By default, PHP persists every user session to a single file stored in the system’s default temporary directory. You can go there, open an arbitrary session file – most likely prefixed by
sess_ – and you will find a serialized array which represents the contents of the global
$_SESSION array which is available to your scripts. Ok, this works great, so what’s the problem with this setup?
Actually, there is nothing wrong with using the file based session storage. But with growing demands some downsides of this approach may attract your attention:
- The system’s temporary directory is a shared directory: session files of different applications and temporary files of foreign processes may also use this location. In case of a security issue your user sessions may be compromised. This may be solved by configuring a unique session save path per application and put an
open_basedirrestriction on top to prevent unauthorized access. This applies all the more if your application is installed on a shared server. In contrast, a database can make use of its access management, you will just need to setup an excluvise account for your session table.
- There are no simple means to increase file access performance. In constrast, a database usually knows a lot of concepts to improve performance like indexing and clustering.
- As soon as you want to run your application on multiple servers for reliability and performance reasons you will prefer to store session data in a central location that is common to all webservers. Thus, every webserver shares the same pool of session data and it doesn’t matter which webserver of your cluster serves two subsequent requests of the same client.
Implementing a different session save handler in raw PHP is quite well described in the PHP documentation, so we will focus on how to do the Symfony2 configuration for this requirement. Open your
config.yml and make the sessions save handler service configurable:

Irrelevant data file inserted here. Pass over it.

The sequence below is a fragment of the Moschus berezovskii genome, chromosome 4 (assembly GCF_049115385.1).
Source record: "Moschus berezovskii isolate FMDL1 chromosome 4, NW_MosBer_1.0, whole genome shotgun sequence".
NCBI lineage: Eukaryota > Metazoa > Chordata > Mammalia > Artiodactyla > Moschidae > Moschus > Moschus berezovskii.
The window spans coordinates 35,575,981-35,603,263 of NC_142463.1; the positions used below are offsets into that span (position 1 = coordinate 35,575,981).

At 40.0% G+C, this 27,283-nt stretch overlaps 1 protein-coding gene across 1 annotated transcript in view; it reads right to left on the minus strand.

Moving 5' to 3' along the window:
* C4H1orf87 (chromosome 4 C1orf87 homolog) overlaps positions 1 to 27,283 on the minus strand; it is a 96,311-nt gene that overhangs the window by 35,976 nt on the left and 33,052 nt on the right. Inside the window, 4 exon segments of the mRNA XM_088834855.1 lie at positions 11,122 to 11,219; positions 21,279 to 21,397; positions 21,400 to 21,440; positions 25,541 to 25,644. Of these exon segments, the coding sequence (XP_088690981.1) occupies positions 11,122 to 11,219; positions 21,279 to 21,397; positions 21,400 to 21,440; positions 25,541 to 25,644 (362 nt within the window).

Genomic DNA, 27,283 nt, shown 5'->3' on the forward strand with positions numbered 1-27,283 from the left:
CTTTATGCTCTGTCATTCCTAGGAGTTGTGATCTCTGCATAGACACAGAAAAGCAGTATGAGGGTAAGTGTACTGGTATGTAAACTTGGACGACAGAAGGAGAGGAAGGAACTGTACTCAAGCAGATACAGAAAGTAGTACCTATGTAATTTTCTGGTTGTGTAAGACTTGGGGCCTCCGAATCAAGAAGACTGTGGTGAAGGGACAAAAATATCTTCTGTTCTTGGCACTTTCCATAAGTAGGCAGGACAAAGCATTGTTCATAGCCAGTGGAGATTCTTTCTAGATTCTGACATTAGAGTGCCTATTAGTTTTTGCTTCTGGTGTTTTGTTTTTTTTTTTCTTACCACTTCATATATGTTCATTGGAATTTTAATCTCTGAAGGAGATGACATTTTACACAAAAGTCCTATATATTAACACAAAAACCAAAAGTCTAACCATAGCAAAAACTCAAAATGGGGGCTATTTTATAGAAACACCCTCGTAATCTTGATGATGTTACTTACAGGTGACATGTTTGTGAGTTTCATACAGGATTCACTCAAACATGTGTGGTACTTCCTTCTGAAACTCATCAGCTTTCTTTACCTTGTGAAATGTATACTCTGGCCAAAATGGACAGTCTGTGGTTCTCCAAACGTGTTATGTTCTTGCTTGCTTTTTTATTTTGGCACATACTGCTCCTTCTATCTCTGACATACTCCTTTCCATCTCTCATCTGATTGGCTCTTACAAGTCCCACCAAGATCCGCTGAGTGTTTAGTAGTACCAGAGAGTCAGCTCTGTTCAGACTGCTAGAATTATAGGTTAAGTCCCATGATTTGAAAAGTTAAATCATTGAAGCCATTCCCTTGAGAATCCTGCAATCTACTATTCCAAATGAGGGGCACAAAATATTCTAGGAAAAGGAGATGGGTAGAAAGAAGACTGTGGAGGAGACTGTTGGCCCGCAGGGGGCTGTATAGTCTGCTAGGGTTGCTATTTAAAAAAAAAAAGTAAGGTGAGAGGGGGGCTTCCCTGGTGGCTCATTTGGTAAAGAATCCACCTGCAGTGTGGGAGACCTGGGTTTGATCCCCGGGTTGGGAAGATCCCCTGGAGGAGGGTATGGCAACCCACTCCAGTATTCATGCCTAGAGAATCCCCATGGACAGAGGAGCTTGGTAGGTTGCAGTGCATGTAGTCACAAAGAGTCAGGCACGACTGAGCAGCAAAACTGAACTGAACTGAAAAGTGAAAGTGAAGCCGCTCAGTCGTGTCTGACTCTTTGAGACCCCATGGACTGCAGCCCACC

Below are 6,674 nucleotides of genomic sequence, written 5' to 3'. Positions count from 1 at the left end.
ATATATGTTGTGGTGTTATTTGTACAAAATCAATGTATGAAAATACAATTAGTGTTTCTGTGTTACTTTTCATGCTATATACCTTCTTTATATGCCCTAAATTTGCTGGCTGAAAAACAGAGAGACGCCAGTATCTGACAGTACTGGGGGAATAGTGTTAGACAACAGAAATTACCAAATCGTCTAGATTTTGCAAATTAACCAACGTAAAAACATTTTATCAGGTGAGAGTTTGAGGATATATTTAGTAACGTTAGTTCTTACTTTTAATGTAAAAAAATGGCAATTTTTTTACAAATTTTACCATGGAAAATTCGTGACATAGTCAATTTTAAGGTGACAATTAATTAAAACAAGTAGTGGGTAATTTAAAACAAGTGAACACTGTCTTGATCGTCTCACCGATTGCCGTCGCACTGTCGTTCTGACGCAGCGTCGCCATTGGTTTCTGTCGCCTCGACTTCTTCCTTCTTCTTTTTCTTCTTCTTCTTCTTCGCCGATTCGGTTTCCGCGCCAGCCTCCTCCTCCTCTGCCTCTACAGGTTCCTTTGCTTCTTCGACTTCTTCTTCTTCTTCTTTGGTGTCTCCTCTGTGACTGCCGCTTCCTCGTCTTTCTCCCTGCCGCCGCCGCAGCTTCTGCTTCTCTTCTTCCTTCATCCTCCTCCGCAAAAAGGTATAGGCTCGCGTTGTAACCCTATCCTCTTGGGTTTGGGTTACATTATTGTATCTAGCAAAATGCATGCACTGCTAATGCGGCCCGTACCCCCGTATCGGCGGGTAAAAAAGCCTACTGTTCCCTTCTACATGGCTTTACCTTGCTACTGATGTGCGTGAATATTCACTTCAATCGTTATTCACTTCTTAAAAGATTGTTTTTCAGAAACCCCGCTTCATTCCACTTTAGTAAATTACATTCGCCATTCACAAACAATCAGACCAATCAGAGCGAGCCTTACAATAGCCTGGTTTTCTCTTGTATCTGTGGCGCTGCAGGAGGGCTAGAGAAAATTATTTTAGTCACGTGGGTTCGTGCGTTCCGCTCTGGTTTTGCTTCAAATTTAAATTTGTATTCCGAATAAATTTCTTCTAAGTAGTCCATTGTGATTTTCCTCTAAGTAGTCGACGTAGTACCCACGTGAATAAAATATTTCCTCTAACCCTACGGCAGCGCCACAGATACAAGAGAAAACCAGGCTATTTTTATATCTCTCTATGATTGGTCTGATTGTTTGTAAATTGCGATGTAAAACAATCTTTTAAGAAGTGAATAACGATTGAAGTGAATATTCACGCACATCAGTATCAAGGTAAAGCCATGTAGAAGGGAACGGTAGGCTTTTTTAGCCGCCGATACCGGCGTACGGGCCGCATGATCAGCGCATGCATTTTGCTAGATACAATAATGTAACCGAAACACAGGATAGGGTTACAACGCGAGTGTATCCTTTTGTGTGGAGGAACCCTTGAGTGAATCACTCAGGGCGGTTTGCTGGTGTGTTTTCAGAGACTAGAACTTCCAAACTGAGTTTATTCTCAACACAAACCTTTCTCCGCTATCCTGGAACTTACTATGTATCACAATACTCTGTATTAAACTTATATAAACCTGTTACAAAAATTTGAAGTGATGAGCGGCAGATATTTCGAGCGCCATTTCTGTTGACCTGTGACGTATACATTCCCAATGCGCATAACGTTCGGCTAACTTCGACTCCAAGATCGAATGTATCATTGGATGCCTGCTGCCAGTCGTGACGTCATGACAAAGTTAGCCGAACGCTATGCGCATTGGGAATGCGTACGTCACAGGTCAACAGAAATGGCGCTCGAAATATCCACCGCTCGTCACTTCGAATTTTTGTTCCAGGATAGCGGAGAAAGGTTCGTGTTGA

# ... framework: # ... session: handler_id: %session_handler_id% # ...
For using the default file based session handling you need to assign the
session.handler.native_file service in your
parameters: # ... session_handler_id: session.handler.native_file # ...
In order to switch to database based session handling you change this parameter to
session.handler.pdo and add some further parameters for the database connection:
parameters: # ... session_handler_id: session.handler.pdo session_pdo_dsn: "mysql:host=localhost;dbname=session" session_pdo_user: myapp session_pdo_password: ***** session_pdo_options: db_table: myapp db_id_col: id db_data_col: value db_time_col: time # ...
Session data will now be stored in the
value column of the
myapp table in the
session MySQL database on localhost. It is identified by the session ID stored in the
id column and its expiration date can be derived by the garbage collector from the timestamp saved to the
time column on every access. Using any convenient database management tool, you can watch the session data change while requesting some webpages of your application.
Setting up the
session.handler.pdo service is as simple as adding two new service definitions to your service container configuration. Symfony2 already provides a full implementation of a PDO session handler which makes use of the native PDO class.
services: pdo: class: PDO arguments: dsn: %session_pdo_dsn% user: %session_pdo_user% password: %session_pdo_password% session.handler.pdo: class: SymfonyComponentHttpFoundationSessionStorageHandlerPdoSessionHandler arguments: [@pdo, %session_pdo_options%]
Last but not least you need to create the
myapp table in the session database:
CREATE TABLE `session`.`myapp` ( `id` varchar(255) NOT NULL, `value` text NOT NULL, `time` int(11) NOT NULL, PRIMARY KEY (`id`) ) ENGINE=InnoDB DEFAULT CHARSET=utf8;
Maybe you are tempted to create an entity class for this and let Doctrine do all the hard stuff. But do you remember that everlasting mantra of separation of concerns? Session handling has nothing to do with your data model, you will never access it from your custom code. Furthermore, it is the choice of every installation environment and its
parameters.yml which strategy to use for session handling. Switching to file or memcached based session handling is a perfectly valid option. No need to say that an orphaned session data model would lead to some kind of code pollution in this case. It’s also best to use a separate database for the session table(s) so you can still use all the destructive Doctrine console commands in your development environment (dropping database or schema) without the need of recreating your session table afterwards.